iPads, tablets, Kindles and other tablet devises are making it easier to carry around hundreds of books and the entire internet in slim, lightweight devices. That technology needs to be protected, and, with the DODOcase, you can do it while nostalgically remembering what it was like to carry around an actual notebook. Remember those halcyon days? But a good iPad case is defined by more than its aesthetics. It needs to be durable, useful for all types of everyday use and slim. I’ve had both generations of the iPad and tried out several cases. Is the DODOcase a winner or just a pretty face? I put it to the test.The DODOcase is made to look like a notebook. Specifically, it resembles the lovechild of a Moleskin and a hardcover book. A faux leather exterior is wrapped around hard-but-lightweight bamboo to create a hollow binding that houses the iPad 2. The tablet fits snugly – and more importantly, securely – thanks to small rubber pads in the corners and the cover is kept shut with an elastic band.
At eight ounces, the DODOcase is incredibly light and, at 10″ x 8″ x 1″, preserves the portability of the iPad.
So far, I’ve simply described a handsome, portable iPad case. Theoretically, that’s what any case should do. However, besides looking attractive, the DODOcase is functional. It’s resemblance to a notebook is about more than just looks. It keeps your iPad disguised from would-be thieves who are likely less interested in your journal than they would be in your expensive gadget. While you should never leave your iPad unattended, if it’s cloaked in the DODOcase, most passers-by (or, perhaps, people cleaning your empty hotel room) will have no idea that you’re toting around anything more than your sketches.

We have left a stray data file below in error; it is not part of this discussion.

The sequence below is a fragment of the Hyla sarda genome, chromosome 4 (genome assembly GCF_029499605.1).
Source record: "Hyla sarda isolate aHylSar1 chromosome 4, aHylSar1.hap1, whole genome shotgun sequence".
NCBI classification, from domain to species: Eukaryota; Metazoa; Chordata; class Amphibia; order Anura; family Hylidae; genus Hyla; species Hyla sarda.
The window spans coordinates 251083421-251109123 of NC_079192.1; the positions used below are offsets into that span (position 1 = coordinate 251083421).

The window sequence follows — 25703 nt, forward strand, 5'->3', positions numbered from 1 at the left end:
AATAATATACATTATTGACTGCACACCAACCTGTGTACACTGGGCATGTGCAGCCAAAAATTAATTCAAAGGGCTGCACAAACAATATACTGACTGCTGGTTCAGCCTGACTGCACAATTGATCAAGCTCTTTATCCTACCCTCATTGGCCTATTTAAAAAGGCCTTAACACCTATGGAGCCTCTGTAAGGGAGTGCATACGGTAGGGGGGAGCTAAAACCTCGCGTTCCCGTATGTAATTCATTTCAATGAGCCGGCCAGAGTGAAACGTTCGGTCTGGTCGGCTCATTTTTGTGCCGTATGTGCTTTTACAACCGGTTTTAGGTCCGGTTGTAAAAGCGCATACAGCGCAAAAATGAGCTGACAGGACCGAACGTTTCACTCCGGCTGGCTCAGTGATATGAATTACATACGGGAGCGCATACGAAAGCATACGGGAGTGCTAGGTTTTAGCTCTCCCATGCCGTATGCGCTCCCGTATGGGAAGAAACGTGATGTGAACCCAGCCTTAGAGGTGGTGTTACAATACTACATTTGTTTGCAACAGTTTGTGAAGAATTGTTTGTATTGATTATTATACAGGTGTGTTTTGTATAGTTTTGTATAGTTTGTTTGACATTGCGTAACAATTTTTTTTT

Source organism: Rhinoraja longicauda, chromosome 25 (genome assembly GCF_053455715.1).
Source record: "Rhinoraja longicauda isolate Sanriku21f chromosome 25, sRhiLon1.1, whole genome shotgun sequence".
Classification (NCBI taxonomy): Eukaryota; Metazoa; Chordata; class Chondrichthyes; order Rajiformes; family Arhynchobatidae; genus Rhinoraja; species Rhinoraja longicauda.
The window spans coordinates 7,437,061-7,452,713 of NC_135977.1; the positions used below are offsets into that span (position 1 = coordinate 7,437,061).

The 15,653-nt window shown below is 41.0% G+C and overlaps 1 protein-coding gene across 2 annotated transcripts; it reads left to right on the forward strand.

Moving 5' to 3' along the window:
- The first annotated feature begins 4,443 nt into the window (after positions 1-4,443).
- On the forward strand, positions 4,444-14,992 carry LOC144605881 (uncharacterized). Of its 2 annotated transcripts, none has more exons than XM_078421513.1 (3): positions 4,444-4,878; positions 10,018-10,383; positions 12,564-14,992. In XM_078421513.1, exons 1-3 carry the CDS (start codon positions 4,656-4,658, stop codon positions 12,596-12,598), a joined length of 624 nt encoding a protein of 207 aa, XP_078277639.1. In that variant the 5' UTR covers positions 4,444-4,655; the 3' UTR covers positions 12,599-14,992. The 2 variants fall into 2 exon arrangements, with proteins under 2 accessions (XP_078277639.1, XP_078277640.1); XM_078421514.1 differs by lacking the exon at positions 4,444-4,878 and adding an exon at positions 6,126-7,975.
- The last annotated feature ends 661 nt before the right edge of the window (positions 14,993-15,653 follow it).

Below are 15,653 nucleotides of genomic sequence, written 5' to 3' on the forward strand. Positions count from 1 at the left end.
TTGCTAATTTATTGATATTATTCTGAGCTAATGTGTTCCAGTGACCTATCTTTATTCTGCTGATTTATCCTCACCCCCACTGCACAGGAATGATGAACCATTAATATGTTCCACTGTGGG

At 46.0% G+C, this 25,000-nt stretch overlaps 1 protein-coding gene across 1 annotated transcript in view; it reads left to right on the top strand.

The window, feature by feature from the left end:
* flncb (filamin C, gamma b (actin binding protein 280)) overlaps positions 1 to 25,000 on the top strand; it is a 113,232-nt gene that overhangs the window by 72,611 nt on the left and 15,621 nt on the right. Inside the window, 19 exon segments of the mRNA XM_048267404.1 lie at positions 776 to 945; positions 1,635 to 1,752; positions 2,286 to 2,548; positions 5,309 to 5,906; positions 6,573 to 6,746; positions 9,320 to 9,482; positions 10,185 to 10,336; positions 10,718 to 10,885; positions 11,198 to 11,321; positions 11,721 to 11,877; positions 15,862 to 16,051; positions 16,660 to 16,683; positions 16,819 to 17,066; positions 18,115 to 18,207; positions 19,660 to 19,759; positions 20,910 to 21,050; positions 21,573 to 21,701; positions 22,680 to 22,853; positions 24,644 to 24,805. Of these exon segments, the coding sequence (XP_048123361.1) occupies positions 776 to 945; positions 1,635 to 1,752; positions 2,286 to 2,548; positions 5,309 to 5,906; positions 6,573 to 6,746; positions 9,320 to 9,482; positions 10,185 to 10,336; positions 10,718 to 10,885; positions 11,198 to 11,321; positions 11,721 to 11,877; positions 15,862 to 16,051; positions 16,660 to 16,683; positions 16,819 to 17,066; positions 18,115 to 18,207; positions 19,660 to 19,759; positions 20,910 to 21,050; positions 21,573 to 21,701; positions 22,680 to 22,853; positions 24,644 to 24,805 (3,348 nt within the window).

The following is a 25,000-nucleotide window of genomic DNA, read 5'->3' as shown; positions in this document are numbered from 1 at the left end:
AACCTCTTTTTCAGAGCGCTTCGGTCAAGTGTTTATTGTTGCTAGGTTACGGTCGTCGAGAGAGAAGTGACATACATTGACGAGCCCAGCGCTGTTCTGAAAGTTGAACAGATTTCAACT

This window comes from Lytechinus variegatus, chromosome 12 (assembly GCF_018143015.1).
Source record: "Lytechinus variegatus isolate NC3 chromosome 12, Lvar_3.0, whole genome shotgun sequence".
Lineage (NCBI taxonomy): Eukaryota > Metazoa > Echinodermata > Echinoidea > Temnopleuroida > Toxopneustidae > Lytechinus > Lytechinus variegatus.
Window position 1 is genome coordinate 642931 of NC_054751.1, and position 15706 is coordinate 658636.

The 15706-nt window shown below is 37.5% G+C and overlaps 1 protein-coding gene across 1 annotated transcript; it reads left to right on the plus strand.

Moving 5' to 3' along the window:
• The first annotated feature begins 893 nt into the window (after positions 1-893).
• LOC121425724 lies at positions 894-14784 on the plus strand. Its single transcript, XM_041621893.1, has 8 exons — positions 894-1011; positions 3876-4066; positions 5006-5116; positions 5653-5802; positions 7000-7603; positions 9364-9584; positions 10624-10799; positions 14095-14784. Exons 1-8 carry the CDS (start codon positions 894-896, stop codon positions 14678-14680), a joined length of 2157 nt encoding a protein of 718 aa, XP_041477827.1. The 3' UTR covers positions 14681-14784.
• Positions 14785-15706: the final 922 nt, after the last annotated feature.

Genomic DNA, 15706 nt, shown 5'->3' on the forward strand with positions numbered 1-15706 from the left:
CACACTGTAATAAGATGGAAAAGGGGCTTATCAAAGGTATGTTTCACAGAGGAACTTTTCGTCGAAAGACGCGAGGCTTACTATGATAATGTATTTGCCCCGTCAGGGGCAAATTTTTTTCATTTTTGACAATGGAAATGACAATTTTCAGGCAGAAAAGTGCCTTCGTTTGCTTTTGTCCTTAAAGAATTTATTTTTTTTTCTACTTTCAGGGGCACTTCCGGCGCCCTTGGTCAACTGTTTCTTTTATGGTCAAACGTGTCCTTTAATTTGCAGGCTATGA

A useful case will also act as a stand, and the DODOcase does allow for that. However, this is the one area where the DODOcase struggles slightly. The binding on the case cam be folded backwards to operate as a stand in landscape mode, but the faux leather exterior has trouble gripping some smooth surfaces. By staying true to the aesthetic of a notebook, the makers of the DODOcase sacrificed functionality in this respect. I was able to get the DODOcase to stand on wood, marble and plastic surfaces, but, on a handful of occasions, it took me several minutes to do so.
The DODOcase is completely unable to act as a stand when in portrait mode.
Lastly, the DODOcase does block the back camera, but, quite frankly, I do not see that as a major concern. So long as the front camera is available – which, of course, it is – I can use FaceTime, my primary camera need when it comes to the iPad.
The price tag for the DODOcase will raise some eyebrows. $60 is not cheap for a case, but it’s durable, very sleek and made in the United States (specifically in San Francisco). The inability to efficiently work as a stand on all surfaces is a negative that cannot be ignored, however, it is not a deal-breaker.
The DODOcase is an excellent case for the iPad if you are looking for a fashionable exterior that is well-built and discreet. The issues with its ability to act as a stand are mitigated with minimal effort. If you’re looking for a case that doesn’t proclaim to the world that you’re a techie, the DODOcase is right for you.